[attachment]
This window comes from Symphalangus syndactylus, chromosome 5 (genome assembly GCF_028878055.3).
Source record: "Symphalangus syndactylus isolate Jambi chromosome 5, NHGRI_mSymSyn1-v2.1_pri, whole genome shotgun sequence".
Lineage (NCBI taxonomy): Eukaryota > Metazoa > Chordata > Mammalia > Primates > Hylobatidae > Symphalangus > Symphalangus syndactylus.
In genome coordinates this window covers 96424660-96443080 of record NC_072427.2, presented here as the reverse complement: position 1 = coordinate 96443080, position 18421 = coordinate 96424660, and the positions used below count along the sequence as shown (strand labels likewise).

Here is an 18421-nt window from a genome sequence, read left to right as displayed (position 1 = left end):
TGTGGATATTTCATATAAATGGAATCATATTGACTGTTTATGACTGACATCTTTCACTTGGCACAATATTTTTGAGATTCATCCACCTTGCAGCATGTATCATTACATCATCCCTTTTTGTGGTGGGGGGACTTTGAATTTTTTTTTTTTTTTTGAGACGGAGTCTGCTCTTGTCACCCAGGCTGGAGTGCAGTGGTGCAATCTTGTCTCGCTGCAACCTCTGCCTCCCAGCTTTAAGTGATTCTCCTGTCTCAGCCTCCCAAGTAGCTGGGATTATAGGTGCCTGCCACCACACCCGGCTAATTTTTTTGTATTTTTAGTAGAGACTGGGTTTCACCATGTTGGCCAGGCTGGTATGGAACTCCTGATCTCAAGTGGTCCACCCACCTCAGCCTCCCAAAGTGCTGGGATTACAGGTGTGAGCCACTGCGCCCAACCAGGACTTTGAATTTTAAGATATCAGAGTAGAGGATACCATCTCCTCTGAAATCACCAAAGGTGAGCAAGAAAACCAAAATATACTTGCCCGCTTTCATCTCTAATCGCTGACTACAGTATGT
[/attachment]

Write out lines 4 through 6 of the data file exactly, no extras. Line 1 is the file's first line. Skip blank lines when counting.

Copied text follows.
In genome coordinates this window covers 96424660-96443080 of record NC_072427.2, presented here as the reverse complement: position 1 = coordinate 96443080, position 18421 = coordinate 96424660, and the positions used below count along the sequence as shown (strand labels likewise).

Here is an 18421-nt window from a genome sequence, read left to right as displayed (position 1 = left end):
TGTGGATATTTCATATAAATGGAATCATATTGACTGTTTATGACTGACATCTTTCACTTGGCACAATATTTTTGAGATTCATCCACCTTGCAGCATGTATCATTACATCATCCCTTTTTGTGGTGGGGGGACTTTGAATTTTTTTTTTTTTTTTGAGACGGAGTCTGCTCTTGTCACCCAGGCTGGAGTGCAGTGGTGCAATCTTGTCTCGCTGCAACCTCTGCCTCCCAGCTTTAAGTGATTCTCCTGTCTCAGCCTCCCAAGTAGCTGGGATTATAGGTGCCTGCCACCACACCCGGCTAATTTTTTTGTATTTTTAGTAGAGACTGGGTTTCACCATGTTGGCCAGGCTGGTATGGAACTCCTGATCTCAAGTGGTCCACCCACCTCAGCCTCCCAAAGTGCTGGGATTACAGGTGTGAGCCACTGCGCCCAACCAGGACTTTGAATTTTAAGATATCAGAGTAGAGGATACCATCTCCTCTGAAATCACCAAAGGTGAGCAAGAAAACCAAAATATACTTGCCCGCTTTCATCTCTAATCGCTGACTACAGTATGT